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DevOps – The next 5 years

Recently I was asked the question on LinkedIn: “Where will DevOps be in 5 years’ time?” Let’s explore the topic in more detail in this post.

The adoption of Agile

Whenever I hear this question the first thing I think about is the adoption of Agile software development. The Agile Manifesto was published in 2001, and the term DevOps was coined 8 years later in 2009. If we look at Google Trends as a proxy for adoption we can see that interest in DevOps is rising rapidly but is still well behind Agile.  

But the adoption of Agile (even after nearly 20 years) is still unevenly distributed. The 2020 State of Agile report shows that 84% of organisations still have a long way to go with their Agile adoption.  

Where do I think DevOps will be in 5 years?

I suspect that the distribution of DevOps adoption will look very much like the Agile graph above.  

The majority of organisations will be trying to adopt DevOps, but very few will be doing it consistently well. I think the rate of DevOps adoption will be faster than the rate of Agile adoption due to the adoption of hyperscale cloud driving interest in DevOps. If we add AWS (green) and Microsoft Azure (yellow)  to the trends graph we can see the explosive growth of interest in cloud technology. DevOps will continue to ride this wave too.  

DevOps is now firmly on the agenda of almost every Enterprise organisation we talk to so in that sense the acceptance of the need to change the way orgs deliver IT services has “crossed the chasm” and gone mainstream.  

How will DevOps technology, patterns and practices evolve in the next 5 years?  

I think that if we look at the first 10 years of DevOps a lot of the agenda around DevOps has been driven from the Dev side (despite it originally been called “Agile Infrastructure”!).   

It’s quite common for customers to tell us they are “doing DevOps” but then you find out that they haven’t even spoken to anyone in Ops at all . This could be because Ops is outsourced to a large GSI, but that’s a topic for a different post. Often the people who are leading a large scale DevOps transformation agenda tend to be from software development (Dev) side, not Ops.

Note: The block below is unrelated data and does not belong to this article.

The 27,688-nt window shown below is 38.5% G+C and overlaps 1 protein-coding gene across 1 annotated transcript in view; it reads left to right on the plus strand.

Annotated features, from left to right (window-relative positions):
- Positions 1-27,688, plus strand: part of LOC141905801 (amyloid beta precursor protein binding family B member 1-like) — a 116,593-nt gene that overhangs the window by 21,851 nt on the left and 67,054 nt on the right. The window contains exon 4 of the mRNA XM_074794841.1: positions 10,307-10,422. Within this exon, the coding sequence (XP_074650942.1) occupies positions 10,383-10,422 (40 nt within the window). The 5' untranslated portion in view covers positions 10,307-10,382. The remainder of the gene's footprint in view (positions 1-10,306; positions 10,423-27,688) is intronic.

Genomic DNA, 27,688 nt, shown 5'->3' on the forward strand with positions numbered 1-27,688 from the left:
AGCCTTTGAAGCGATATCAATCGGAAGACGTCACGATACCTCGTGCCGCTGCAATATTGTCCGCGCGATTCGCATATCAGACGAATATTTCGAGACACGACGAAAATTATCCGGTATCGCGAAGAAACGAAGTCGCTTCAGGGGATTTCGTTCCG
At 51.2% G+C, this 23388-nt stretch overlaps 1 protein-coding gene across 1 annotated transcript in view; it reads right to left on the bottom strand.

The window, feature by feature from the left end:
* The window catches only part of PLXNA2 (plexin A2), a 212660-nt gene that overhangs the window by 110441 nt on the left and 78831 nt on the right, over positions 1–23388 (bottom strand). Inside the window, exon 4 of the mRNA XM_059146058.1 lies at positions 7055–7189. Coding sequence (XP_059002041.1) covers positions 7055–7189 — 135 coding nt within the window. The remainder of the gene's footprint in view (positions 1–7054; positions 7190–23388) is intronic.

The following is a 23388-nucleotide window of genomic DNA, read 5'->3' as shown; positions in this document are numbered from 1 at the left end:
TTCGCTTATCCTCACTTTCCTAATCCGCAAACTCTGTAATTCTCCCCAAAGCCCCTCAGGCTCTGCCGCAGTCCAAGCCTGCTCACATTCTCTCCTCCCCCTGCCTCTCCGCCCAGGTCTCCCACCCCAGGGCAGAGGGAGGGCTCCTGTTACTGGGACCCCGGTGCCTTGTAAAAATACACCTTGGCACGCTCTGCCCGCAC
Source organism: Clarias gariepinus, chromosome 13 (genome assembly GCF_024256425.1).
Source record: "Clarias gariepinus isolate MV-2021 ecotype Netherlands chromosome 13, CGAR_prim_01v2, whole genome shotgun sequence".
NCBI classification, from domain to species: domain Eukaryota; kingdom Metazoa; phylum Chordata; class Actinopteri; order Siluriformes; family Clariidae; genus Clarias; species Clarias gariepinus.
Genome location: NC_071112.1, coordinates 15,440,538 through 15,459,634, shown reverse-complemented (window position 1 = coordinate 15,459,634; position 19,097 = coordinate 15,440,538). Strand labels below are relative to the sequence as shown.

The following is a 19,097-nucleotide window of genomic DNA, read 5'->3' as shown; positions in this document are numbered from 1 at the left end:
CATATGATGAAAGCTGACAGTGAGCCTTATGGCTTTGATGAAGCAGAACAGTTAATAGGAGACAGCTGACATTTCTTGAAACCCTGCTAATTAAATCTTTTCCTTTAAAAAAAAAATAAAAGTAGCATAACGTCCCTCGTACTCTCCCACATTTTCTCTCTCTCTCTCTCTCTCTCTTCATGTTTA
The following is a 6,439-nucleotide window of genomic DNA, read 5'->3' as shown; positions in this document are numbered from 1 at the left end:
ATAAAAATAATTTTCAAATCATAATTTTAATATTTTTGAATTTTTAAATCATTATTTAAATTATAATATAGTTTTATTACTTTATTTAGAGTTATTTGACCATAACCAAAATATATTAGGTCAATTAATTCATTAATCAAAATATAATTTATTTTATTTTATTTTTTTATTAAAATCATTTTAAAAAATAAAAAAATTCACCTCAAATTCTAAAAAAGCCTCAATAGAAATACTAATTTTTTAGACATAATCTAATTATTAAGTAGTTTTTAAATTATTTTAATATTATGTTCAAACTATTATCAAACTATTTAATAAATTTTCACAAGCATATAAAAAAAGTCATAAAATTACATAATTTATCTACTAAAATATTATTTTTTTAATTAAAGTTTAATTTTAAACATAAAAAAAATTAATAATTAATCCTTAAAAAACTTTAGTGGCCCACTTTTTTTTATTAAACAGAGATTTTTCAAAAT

I think the next 5 years will bring a resurgence of innovation from the Ops side of the house. Episode V: Operations Strikes Back if you will.  

The work that John Allspaw and others are doing on the cognitive side of operations and incident management is ground-breaking (read the Stella.Report from SNAFUcatchers for a foundation).  

I think event-driven automation (e.g. Puppet Relay) will grow rapidly and be important in making “every day” automation much more accessible for traditional ops people.  

All the major cloud vendors are investing a LOT of money in AI & ML.  This will radically change how we manage our environments and applications. You can watch my session on the Future of Ops from CodeCamp Romania if you want to learn more. 

Over the next 5 years the novelty of the “as-code” approach (infrastructure-as-code, configuration-as-code etc) will wear off and this will become very much more the “norm”. A lot of this will be driven by the massive benefits this brings from a governance and compliance perspective, and hence the internal Governance, Risk & Compliance (GRC) teams will start asking why AREN’T you using these techniques rather that not. Puppet Comply is a good example here.  

The “DevOps Sucks” wave

Over the next 5 years, we’ll inevitably see a wave of “DevOps sucks” or “DevOps is Dead” contrarian viewpoints do the rounds because (1) being contrarian is great clickbait and (2) we still have a lot of learn about HOW to deliver a successful DevOps transformation.  

If you go back to 2018 Gartner was already forecasting that 75% of “DevOps initiatives will fail to meet expectations due to issues around organizational learning and change.”.  

Change is hard, right. And we have a lot more to learn about HOW to do ANY type of organisational change effectively, not just a DevOps transformation. You can start by reading this blog post to increase your chances of success.  

So, in summary: 

  1. Will the next 5 years be radically different to the last 5 years? No, albeit DevOps has crossed the chasm and gone mainstream 
  1. Where will the innovation in DevOps come from in the next 5 years? It will be all about Ops.  
  1. Will DevOps fade away in 5 years? No, in exactly the same way that it’s 8 year older sibling Agile has not. 
  1. Will someone invent a Scaled DevOps Framework that will promise DevOps nirvana? Yes, of course, consultants have to make money, right, but it’ll will be an overly prescriptive pile of crap. Which is why our DevOps Framework (the Adaptive IT Framework) is very explicitly a set of building blocks and things to think about rather than a prescriptive formula). 

What do you think the next 5 years of DevOps will hold? Give us your thoughts in the comments or join the conversation on Linkedin.

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